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Showing posts from July, 2017

Happy birthday, Tokyo! :)

I saw this message on the Twitter feed of the Tokyo Metropolitan Government: Happy #TokyoDay! #OnThisDay in 1868, the city of Edo changed its name to Tokyo, opening a new chapter in the city’s history.

So, Tokyo was born on 17 July 1868. Which makes it a Cancer. Same as Benedict Cumberbatch, whose birthday is on the 19th. Yup, OK, I can live with that! :p Happy birthday, Tokyo!

Hōzuki Ichi (Chinese lantern plant market)

I've written about this market before; this time I'm shamelessly copying an old post. The photos are new, though. ;)

Every year on 9 and 10 July a Chinese lantern market is held at Sensō-ji. "Chinese lantern" is a plant: scientific name Physalis alkekengi, Japanese namehōzuki. They have translucent orange pods that might remind you of Chinese lanterns, and they were used as a medicine for fever, gout and just about any ailment you can think of.
The temple's precinct is packed with 200 hōzuki vendors selling plants for ¥2000 to ¥2500, and wind chimes (fūrin). This year my visit was brief, because Sensō-ji has become a rather unpleasant experience. Too many tourists. Sigh.

London, city of horses

Faith, hope, and the love of money

Nihonbashi is Tokyo’s financial district: arguably the engine that keeps the biggest metropolis in the world going. It’s home to the Bank of Japan, the Tokyo Stock Exchange and several financial institutions’ head offices. Yet here, in the heart of capitalism, hides a shrine with a long history, Fukutoku Jinja (福徳神社). It’s believed to date back to the Jōgan era (859–876). The shrine was one of few authorized to conduct lotteries in the Edo era and is still visited by many Tokyoites who hope to win the takarakuji lotteries.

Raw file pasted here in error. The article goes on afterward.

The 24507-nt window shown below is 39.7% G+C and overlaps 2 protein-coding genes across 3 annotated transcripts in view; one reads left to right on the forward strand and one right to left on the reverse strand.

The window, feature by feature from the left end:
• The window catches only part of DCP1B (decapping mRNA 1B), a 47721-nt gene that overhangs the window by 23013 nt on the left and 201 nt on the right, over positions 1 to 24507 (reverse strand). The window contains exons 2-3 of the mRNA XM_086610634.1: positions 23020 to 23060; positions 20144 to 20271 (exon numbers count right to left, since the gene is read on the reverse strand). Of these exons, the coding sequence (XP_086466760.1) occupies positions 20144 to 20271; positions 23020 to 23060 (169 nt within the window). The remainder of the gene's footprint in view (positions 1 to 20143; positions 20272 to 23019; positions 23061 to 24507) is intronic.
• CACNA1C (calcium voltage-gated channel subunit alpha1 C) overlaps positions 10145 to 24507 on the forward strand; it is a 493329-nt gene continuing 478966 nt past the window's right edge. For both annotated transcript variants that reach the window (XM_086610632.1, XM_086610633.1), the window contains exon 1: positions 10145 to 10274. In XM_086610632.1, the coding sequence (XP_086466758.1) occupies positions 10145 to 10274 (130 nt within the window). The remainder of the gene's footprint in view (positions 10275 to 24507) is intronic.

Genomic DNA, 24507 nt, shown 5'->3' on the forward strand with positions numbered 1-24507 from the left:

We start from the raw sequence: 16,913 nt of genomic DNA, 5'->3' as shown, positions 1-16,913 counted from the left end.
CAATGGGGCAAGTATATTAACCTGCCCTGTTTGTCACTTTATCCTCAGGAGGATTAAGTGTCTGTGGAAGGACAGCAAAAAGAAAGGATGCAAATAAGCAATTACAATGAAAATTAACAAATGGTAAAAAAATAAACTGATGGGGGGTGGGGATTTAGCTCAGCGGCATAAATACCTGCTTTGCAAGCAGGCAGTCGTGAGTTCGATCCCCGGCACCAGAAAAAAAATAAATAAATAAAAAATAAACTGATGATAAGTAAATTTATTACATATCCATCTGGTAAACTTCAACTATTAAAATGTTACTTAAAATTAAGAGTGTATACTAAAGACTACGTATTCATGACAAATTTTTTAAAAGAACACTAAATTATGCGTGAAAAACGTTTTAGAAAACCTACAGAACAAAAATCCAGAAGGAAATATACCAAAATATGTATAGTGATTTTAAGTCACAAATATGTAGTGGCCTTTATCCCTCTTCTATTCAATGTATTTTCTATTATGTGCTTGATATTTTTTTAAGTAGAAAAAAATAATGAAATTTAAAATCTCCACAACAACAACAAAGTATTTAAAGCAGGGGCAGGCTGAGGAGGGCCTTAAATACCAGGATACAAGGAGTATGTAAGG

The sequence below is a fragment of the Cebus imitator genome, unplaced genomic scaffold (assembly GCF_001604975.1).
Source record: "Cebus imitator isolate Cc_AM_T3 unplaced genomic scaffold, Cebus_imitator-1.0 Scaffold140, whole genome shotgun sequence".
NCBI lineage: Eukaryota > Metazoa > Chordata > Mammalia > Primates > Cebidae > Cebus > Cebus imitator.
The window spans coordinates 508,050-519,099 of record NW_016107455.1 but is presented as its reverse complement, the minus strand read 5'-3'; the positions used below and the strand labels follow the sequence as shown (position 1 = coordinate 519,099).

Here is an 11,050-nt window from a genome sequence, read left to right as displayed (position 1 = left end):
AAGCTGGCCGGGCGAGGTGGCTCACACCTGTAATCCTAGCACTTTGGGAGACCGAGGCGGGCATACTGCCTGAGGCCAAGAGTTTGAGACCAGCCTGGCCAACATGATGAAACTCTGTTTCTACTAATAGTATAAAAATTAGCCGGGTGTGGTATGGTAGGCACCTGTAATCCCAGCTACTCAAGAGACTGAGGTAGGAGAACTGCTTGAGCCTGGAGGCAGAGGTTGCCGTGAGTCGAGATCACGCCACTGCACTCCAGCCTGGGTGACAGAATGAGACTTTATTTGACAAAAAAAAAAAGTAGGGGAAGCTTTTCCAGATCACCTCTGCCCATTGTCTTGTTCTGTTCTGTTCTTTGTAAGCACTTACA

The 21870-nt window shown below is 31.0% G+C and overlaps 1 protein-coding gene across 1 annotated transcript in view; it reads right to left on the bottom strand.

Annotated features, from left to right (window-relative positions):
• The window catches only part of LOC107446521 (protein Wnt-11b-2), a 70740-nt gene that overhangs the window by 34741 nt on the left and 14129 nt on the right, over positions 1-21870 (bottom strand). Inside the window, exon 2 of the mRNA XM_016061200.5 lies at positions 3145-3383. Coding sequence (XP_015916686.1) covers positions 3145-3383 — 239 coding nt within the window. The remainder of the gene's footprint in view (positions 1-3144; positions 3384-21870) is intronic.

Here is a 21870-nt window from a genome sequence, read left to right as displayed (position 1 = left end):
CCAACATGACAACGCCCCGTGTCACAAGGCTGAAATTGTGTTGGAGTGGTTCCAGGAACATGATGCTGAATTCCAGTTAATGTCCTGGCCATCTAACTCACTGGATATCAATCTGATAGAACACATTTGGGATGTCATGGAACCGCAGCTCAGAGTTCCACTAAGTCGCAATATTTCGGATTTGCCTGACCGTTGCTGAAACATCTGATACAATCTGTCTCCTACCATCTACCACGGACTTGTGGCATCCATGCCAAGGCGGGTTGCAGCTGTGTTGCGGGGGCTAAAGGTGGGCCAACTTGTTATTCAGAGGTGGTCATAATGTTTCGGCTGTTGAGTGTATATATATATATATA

The shrine has been moved many times, but is currently located in a square behind Coredo Muromachi close to Mitsukoshimae Station. From the shrine’s website:
The second shogun Tokugawa Hidetada visited the shrine in January  1614. At that time, upon one of the sawtooth oak shrine gates made customarily with the bark still attached, he saw a new spring sprout emerging from it, so the shrine’s alternative name became Mebuki (the Japanese word for “sprouting”) Inari.

If y…

You really don't want to do non-touristy things. No, really, you don't.

Why do tourists always say “I don’t want to do touristy things”? You want to do what ordinary plebs in Tokyo do? Right. Follow these steps: Get up at 6. Breakfast is vending machine coffee and melon pan, eaten on your way to the station. Force yourself into a train that’s at 200% capacity. Commute for 2 hours. Enjoy being groped if you’re young. Spend 14 hours working for a boss you despise. Print emails and fax responses. Do paper filing. Make green tea. Once your boss has finally left and you can stop working, go to an izakaya. Get plastered. Vomit. Catch the last train. Stagger home. Repeat. Die. Enjoy your trip!

Tribute to Knysna

I visited Knysna in South Africa in February this year, a few months before the area was devastated by a veld fire. A few photos: